Well, nothing would surprise me either but given that the Gold Card conditions were revised only 18 months ago one would hope it'll be little while before they feel the need to change them again.
 

jon0844

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Well, nothing would surprise me either but given that the Gold Card conditions were revised only 18 months ago one would hope it'll be little while before they feel the need to change them again.

Well, ATOC doesn't do things quickly but I am sure there will be tweaks. I miss the first class upgrades and think it was mad to ditch them, as it was nice extra profit - but, hey, TOCs don't seem to care about cheap off-peak first class fares or anything like that.. even if many non IC trains go around with empty first class sections, or people chancing it with standard class tickets.

I could see a minimum fare to try and stop people getting a real saving after 0930 for short journeys, which may be made quite regularly over longer ones. Then the Gold Card will really be little more than an extended area over a Network Railcard.

I hope I am wrong, but I'll be watching intently every year to see if we see changes. The chance of a national railcard for everyone seems like it will never happen either.
 

RJ

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I'm working in the ticket office today. Hatton to Dorridge is available to buy at the £160 rate. The TiS does have these registered as in the NGC area, but if it didn't, I'd put Gold Card stock in the machine.

It doesn't take the brains of Britain to find a Gold Card area map to see if the stations are in the area, then make sure the ticket is printed on Gold Card stock. The railways seem to have a chronic issue with testing for and training on very basic fact finding skills which are necessary to provide a reasonable level of customer service. I really wish they'd stop dumping unsuitable people behind windows and leaving them unsupervised.

Just last week I went to an office to buy a ticket routed via Norwich. The clerk was adamant the ticket didn't exist, because he was using a journey planner which only offered tickets via the quicker Cambridge route. I had to go to a different office to get the ticket I wanted, which isn't the way it should be.

The railways should strive to do better than using people who can't work out how to sell a point to point ticket, or meet requests like the OP's.
 
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Hadders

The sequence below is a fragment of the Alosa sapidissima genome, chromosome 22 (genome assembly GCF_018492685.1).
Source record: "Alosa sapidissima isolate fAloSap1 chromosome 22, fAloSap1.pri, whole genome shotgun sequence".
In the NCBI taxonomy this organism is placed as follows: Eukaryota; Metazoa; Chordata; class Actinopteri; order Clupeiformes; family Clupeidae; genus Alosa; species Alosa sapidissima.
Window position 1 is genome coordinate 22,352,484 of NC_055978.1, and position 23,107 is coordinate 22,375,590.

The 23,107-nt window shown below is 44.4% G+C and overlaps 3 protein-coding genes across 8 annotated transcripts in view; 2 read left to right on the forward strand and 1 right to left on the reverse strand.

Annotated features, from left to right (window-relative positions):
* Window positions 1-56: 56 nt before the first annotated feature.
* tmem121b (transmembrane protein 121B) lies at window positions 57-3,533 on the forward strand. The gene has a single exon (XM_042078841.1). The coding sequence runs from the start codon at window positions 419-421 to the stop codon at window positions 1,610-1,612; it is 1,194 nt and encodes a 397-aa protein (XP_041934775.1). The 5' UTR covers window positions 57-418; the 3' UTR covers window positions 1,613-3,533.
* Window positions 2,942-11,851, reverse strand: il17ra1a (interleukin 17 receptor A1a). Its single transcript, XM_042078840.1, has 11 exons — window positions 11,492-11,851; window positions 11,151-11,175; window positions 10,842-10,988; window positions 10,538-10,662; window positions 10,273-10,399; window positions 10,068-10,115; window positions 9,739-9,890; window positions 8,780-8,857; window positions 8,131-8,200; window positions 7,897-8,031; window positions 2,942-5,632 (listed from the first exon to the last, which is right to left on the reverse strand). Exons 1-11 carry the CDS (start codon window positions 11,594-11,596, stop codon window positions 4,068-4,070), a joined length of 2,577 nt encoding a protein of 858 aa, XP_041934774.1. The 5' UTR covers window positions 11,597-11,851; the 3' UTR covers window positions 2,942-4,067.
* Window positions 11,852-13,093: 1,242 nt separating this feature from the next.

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I'm working in the ticket office today. Hatton to Dorridge is available to buy at the £160 rate. The TiS does have these registered as in the NGC area, but if it didn't, I'd put Gold Card stock in the machine.

It doesn't take the brains of Britain to find a Gold Card area map to see if the stations are in the area, then make sure the ticket is printed on Gold Card stock. The railways seem to have a chronic issue with testing for and training on very basic fact finding skills which are necessary to provide a reasonable level of customer service. I really wish they'd stop dumping unsuitable people behind windows and leaving them unsupervised.

Just last week I went to an office to buy a ticket routed via Norwich. The clerk was adamant the ticket didn't exist, because he was using a journey planner which only offered tickets via the quicker Cambridge route. I had to go to a different office to get the ticket I wanted, which isn't the way it should be.

The railways should strive to do better than using people who can't work out how to sell a point to point ticket, or meet requests like the OP's.

Hatton to Dorridge? Lapworth surely?

I totally agree about TOCs putting unsuitable people behind ticket windows. It's a combination of a couple of things in my opinion:

1. TOCs cutting back on training to the bare minimum.
2. Staff not having the correct behaviour to do the right thing for the passenger. This goes back to the recruitment process but it is also a wider issue with TOCs management not empowering staff to do the right thing for passengers.
 

kieron

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Fast track a year and greedy LM added another £20 to the price. On the other hand, Chiltern decided to cut the cost of the Lapworth Gold Card as detailed above. Now, was this a ploy on Chiltern's part to 'out fox' LM and make a bit of money for minimum effort?